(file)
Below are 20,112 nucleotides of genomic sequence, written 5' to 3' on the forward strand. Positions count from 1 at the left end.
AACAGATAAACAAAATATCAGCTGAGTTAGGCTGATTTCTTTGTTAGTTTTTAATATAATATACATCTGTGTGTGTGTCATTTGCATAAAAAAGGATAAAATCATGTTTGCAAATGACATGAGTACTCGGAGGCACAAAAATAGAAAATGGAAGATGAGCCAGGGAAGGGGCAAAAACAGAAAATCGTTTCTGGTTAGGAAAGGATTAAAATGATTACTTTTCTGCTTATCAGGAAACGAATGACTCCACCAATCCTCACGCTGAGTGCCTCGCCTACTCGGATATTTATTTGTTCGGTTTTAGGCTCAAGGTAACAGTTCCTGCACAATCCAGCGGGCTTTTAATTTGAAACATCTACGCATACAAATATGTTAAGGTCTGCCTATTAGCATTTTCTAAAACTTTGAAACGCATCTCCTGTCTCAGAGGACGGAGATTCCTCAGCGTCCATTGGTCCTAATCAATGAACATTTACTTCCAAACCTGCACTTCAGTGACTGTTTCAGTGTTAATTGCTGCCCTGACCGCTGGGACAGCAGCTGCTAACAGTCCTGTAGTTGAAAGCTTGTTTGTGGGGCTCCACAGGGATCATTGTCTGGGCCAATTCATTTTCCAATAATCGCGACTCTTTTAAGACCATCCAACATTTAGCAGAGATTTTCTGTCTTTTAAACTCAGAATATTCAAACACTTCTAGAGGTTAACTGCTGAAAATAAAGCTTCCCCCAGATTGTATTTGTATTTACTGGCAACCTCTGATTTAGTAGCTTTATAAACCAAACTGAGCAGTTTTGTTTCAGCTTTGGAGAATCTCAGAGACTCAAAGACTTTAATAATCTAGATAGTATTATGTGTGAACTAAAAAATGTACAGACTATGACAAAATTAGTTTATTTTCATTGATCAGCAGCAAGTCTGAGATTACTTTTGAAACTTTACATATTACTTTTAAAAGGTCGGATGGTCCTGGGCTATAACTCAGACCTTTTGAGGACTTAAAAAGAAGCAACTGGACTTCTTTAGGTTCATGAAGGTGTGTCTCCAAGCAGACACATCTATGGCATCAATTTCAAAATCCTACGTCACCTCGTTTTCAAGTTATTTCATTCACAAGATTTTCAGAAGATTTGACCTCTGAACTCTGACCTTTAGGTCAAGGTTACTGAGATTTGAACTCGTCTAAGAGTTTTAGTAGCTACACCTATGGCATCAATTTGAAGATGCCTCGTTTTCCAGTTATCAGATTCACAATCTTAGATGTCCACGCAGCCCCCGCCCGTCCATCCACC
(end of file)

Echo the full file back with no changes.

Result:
Below are 20,112 nucleotides of genomic sequence, written 5' to 3' on the forward strand. Positions count from 1 at the left end.
AACAGATAAACAAAATATCAGCTGAGTTAGGCTGATTTCTTTGTTAGTTTTTAATATAATATACATCTGTGTGTGTGTCATTTGCATAAAAAAGGATAAAATCATGTTTGCAAATGACATGAGTACTCGGAGGCACAAAAATAGAAAATGGAAGATGAGCCAGGGAAGGGGCAAAAACAGAAAATCGTTTCTGGTTAGGAAAGGATTAAAATGATTACTTTTCTGCTTATCAGGAAACGAATGACTCCACCAATCCTCACGCTGAGTGCCTCGCCTACTCGGATATTTATTTGTTCGGTTTTAGGCTCAAGGTAACAGTTCCTGCACAATCCAGCGGGCTTTTAATTTGAAACATCTACGCATACAAATATGTTAAGGTCTGCCTATTAGCATTTTCTAAAACTTTGAAACGCATCTCCTGTCTCAGAGGACGGAGATTCCTCAGCGTCCATTGGTCCTAATCAATGAACATTTACTTCCAAACCTGCACTTCAGTGACTGTTTCAGTGTTAATTGCTGCCCTGACCGCTGGGACAGCAGCTGCTAACAGTCCTGTAGTTGAAAGCTTGTTTGTGGGGCTCCACAGGGATCATTGTCTGGGCCAATTCATTTTCCAATAATCGCGACTCTTTTAAGACCATCCAACATTTAGCAGAGATTTTCTGTCTTTTAAACTCAGAATATTCAAACACTTCTAGAGGTTAACTGCTGAAAATAAAGCTTCCCCCAGATTGTATTTGTATTTACTGGCAACCTCTGATTTAGTAGCTTTATAAACCAAACTGAGCAGTTTTGTTTCAGCTTTGGAGAATCTCAGAGACTCAAAGACTTTAATAATCTAGATAGTATTATGTGTGAACTAAAAAATGTACAGACTATGACAAAATTAGTTTATTTTCATTGATCAGCAGCAAGTCTGAGATTACTTTTGAAACTTTACATATTACTTTTAAAAGGTCGGATGGTCCTGGGCTATAACTCAGACCTTTTGAGGACTTAAAAAGAAGCAACTGGACTTCTTTAGGTTCATGAAGGTGTGTCTCCAAGCAGACACATCTATGGCATCAATTTCAAAATCCTACGTCACCTCGTTTTCAAGTTATTTCATTCACAAGATTTTCAGAAGATTTGACCTCTGAACTCTGACCTTTAGGTCAAGGTTACTGAGATTTGAACTCGTCTAAGAGTTTTAGTAGCTACACCTATGGCATCAATTTGAAGATGCCTCGTTTTCCAGTTATCAGATTCACAATCTTAGATGTCCACGCAGCCCCCGCCCGTCCATCCACC